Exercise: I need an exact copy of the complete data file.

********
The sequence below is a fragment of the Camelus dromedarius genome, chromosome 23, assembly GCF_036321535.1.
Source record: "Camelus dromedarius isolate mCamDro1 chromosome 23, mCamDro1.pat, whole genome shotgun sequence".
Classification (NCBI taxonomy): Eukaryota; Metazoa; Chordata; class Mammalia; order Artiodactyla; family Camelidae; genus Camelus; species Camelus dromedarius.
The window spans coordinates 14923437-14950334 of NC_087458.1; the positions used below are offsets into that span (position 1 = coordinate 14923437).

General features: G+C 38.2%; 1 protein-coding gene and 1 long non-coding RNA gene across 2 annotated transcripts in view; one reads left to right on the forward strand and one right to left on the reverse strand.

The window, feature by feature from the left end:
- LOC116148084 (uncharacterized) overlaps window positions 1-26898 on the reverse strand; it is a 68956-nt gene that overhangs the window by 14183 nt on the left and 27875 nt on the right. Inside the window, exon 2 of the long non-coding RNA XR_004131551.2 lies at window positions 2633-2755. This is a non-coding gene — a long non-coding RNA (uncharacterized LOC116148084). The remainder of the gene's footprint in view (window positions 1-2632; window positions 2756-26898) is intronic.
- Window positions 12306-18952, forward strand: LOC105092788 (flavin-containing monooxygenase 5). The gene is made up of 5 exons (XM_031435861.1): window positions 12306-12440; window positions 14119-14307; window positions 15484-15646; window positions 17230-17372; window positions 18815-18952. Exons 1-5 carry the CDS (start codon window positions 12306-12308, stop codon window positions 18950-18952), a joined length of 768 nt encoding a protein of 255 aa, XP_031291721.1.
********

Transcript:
The sequence below is a fragment of the Camelus dromedarius genome, chromosome 23, assembly GCF_036321535.1.
Source record: "Camelus dromedarius isolate mCamDro1 chromosome 23, mCamDro1.pat, whole genome shotgun sequence".
Classification (NCBI taxonomy): Eukaryota; Metazoa; Chordata; class Mammalia; order Artiodactyla; family Camelidae; genus Camelus; species Camelus dromedarius.
The window spans coordinates 14923437-14950334 of NC_087458.1; the positions used below are offsets into that span (position 1 = coordinate 14923437).

General features: G+C 38.2%; 1 protein-coding gene and 1 long non-coding RNA gene across 2 annotated transcripts in view; one reads left to right on the forward strand and one right to left on the reverse strand.

The window, feature by feature from the left end:
- LOC116148084 (uncharacterized) overlaps window positions 1-26898 on the reverse strand; it is a 68956-nt gene that overhangs the window by 14183 nt on the left and 27875 nt on the right. Inside the window, exon 2 of the long non-coding RNA XR_004131551.2 lies at window positions 2633-2755. This is a non-coding gene — a long non-coding RNA (uncharacterized LOC116148084). The remainder of the gene's footprint in view (window positions 1-2632; window positions 2756-26898) is intronic.
- Window positions 12306-18952, forward strand: LOC105092788 (flavin-containing monooxygenase 5). The gene is made up of 5 exons (XM_031435861.1): window positions 12306-12440; window positions 14119-14307; window positions 15484-15646; window positions 17230-17372; window positions 18815-18952. Exons 1-5 carry the CDS (start codon window positions 12306-12308, stop codon window positions 18950-18952), a joined length of 768 nt encoding a protein of 255 aa, XP_031291721.1.